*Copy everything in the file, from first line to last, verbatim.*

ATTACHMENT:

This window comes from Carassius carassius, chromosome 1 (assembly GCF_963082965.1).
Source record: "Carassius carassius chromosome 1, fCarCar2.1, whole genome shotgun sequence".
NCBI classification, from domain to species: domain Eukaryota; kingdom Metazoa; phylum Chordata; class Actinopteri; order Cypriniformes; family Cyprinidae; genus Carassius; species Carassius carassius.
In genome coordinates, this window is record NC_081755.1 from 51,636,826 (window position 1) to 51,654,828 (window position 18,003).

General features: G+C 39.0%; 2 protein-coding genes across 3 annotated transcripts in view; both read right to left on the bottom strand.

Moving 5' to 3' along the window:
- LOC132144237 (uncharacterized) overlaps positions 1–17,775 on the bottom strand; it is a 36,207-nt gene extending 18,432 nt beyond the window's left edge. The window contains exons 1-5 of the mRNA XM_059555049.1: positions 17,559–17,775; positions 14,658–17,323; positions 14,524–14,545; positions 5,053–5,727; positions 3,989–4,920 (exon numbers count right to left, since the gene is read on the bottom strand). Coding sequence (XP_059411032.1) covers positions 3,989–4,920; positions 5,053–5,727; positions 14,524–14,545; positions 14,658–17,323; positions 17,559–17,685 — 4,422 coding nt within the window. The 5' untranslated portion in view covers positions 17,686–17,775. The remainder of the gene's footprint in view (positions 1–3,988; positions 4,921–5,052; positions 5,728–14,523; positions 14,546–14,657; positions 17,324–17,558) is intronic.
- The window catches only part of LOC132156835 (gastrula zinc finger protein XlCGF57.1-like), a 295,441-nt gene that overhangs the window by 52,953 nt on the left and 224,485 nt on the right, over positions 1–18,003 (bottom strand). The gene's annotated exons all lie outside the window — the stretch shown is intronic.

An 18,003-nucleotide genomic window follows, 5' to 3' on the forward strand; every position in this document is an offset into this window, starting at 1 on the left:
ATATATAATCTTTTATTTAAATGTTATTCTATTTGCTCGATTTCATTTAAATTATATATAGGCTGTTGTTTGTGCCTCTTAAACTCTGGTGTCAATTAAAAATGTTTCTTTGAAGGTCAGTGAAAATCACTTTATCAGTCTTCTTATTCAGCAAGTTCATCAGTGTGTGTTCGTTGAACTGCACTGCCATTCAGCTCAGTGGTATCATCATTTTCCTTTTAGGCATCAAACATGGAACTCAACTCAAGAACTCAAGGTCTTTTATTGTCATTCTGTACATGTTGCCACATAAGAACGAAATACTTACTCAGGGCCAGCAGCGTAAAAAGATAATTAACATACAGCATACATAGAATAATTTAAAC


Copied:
This window comes from Carassius carassius, chromosome 1 (assembly GCF_963082965.1).
Source record: "Carassius carassius chromosome 1, fCarCar2.1, whole genome shotgun sequence".
NCBI classification, from domain to species: domain Eukaryota; kingdom Metazoa; phylum Chordata; class Actinopteri; order Cypriniformes; family Cyprinidae; genus Carassius; species Carassius carassius.
In genome coordinates, this window is record NC_081755.1 from 51,636,826 (window position 1) to 51,654,828 (window position 18,003).

General features: G+C 39.0%; 2 protein-coding genes across 3 annotated transcripts in view; both read right to left on the bottom strand.

Moving 5' to 3' along the window:
- LOC132144237 (uncharacterized) overlaps positions 1–17,775 on the bottom strand; it is a 36,207-nt gene extending 18,432 nt beyond the window's left edge. The window contains exons 1-5 of the mRNA XM_059555049.1: positions 17,559–17,775; positions 14,658–17,323; positions 14,524–14,545; positions 5,053–5,727; positions 3,989–4,920 (exon numbers count right to left, since the gene is read on the bottom strand). Coding sequence (XP_059411032.1) covers positions 3,989–4,920; positions 5,053–5,727; positions 14,524–14,545; positions 14,658–17,323; positions 17,559–17,685 — 4,422 coding nt within the window. The 5' untranslated portion in view covers positions 17,686–17,775. The remainder of the gene's footprint in view (positions 1–3,988; positions 4,921–5,052; positions 5,728–14,523; positions 14,546–14,657; positions 17,324–17,558) is intronic.
- The window catches only part of LOC132156835 (gastrula zinc finger protein XlCGF57.1-like), a 295,441-nt gene that overhangs the window by 52,953 nt on the left and 224,485 nt on the right, over positions 1–18,003 (bottom strand). The gene's annotated exons all lie outside the window — the stretch shown is intronic.

An 18,003-nucleotide genomic window follows, 5' to 3' on the forward strand; every position in this document is an offset into this window, starting at 1 on the left:
ATATATAATCTTTTATTTAAATGTTATTCTATTTGCTCGATTTCATTTAAATTATATATAGGCTGTTGTTTGTGCCTCTTAAACTCTGGTGTCAATTAAAAATGTTTCTTTGAAGGTCAGTGAAAATCACTTTATCAGTCTTCTTATTCAGCAAGTTCATCAGTGTGTGTTCGTTGAACTGCACTGCCATTCAGCTCAGTGGTATCATCATTTTCCTTTTAGGCATCAAACATGGAACTCAACTCAAGAACTCAAGGTCTTTTATTGTCATTCTGTACATGTTGCCACATAAGAACGAAATACTTACTCAGGGCCAGCAGCGTAAAAAGATAATTAACATACAGCATACATAGAATAATTTAAAC